The Goldfish Sanctuary
Symptoms: ulcerous wounds on body, faded colors, fins clamped shut, weight
loss or wasting, pop-eye
Tuberculosis is becoming a more common occurrence in recent years, and is
an especially serious disease. By the time symptoms appear, the fish
has already been harbouring this internal infection for some time. It is
very contageous, and in some cases, it is also transmittable and dangerous
to humans. Vetrinary advice is an absolute must if you suspect that you
have a tubercular fish.
A fish may exhibit wasting or other loss of weight for no apparent reason.
A tubercular fish has a normal appetite, but as internal organs become
damaged by the disease, the fish slowly loses weight to the point where
the fish's head will appear too big for her body.
If a nodule forms under the fish's eye, it may protrude, causing pop-eye.
These nodules on other parts of the body develop into ulcers.
The utmost care must be given to prevent the spread of this disease to
humans or other fish. Unfortunately, tuberculosis is very difficult to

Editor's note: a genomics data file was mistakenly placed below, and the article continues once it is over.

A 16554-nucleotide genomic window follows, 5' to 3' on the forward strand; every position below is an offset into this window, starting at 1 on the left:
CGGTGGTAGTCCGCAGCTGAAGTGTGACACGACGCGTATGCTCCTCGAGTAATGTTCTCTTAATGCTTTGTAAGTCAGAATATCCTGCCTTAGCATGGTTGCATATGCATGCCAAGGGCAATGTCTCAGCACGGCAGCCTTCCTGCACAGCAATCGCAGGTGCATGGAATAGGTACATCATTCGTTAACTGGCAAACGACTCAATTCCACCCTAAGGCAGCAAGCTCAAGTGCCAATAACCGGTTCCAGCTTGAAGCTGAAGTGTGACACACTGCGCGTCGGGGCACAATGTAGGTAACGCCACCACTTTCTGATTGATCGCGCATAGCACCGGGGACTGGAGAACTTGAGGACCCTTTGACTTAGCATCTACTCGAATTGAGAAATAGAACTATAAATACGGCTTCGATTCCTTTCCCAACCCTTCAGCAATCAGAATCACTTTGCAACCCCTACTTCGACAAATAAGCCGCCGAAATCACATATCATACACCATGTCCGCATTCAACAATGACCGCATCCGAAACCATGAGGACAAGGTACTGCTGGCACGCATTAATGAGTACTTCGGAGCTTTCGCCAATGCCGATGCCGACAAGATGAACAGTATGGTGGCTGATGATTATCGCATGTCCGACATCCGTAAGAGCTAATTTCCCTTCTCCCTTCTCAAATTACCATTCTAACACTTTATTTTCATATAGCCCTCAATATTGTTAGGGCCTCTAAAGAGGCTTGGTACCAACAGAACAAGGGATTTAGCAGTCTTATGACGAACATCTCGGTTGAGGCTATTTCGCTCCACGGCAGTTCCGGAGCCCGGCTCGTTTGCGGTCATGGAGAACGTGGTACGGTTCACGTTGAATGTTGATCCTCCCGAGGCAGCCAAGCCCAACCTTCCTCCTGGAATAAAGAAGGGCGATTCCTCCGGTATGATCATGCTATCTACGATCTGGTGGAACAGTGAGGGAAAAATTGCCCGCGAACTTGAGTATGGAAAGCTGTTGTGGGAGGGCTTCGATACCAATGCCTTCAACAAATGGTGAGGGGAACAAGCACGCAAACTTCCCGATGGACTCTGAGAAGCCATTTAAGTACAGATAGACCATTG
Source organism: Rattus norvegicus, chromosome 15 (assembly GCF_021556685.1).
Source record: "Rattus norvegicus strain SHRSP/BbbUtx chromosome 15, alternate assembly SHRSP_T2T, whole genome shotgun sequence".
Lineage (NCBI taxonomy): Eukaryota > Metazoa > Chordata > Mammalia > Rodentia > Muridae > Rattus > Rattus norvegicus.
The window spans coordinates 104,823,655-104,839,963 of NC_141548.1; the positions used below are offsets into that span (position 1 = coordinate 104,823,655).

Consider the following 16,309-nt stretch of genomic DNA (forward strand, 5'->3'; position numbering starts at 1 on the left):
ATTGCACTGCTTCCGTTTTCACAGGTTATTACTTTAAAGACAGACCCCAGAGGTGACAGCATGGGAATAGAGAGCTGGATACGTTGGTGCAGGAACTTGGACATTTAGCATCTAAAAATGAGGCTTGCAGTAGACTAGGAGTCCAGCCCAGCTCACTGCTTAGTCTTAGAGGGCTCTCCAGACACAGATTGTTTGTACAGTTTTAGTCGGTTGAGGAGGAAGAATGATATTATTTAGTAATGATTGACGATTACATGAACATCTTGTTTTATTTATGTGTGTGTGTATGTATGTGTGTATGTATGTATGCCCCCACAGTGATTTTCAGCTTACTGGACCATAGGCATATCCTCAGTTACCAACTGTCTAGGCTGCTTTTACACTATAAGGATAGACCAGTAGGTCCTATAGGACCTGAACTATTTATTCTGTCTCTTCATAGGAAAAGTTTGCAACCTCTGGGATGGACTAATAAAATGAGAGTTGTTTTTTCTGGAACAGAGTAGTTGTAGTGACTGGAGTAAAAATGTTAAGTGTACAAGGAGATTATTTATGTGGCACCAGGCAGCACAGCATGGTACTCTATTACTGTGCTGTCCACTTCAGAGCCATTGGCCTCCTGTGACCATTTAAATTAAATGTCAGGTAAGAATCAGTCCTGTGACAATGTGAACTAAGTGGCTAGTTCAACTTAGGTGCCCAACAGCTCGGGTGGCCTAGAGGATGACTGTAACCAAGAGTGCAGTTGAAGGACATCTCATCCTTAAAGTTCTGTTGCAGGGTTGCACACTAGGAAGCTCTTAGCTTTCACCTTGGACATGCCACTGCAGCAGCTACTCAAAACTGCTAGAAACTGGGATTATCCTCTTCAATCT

treat, and is most often fatal.
The first thing to do is to contact your vet or petstore for further
instruction. Place the afflicted fish into a
quarantine tank immediately to prevent
its spread to other fish. If a tubercular fish dies and remains in the
main tank, the chance of transmission to other fish rises drastically.
Any materials that have come into contact with the diseased fish should be
treated. If all fish in the tank die of tuberculosis, the entire tank
should be disassembled and cleaned completely before any new fish are
introduced. The euthenization of tubercular fish is
common, and disposal of such a fish should be done in a safe way. A
post-mortem is the only way to determine for certain that your fish is
suffering from tuberculosis, and this should be done for your sake and for
the sake of the survivors. Contact your vet for additional information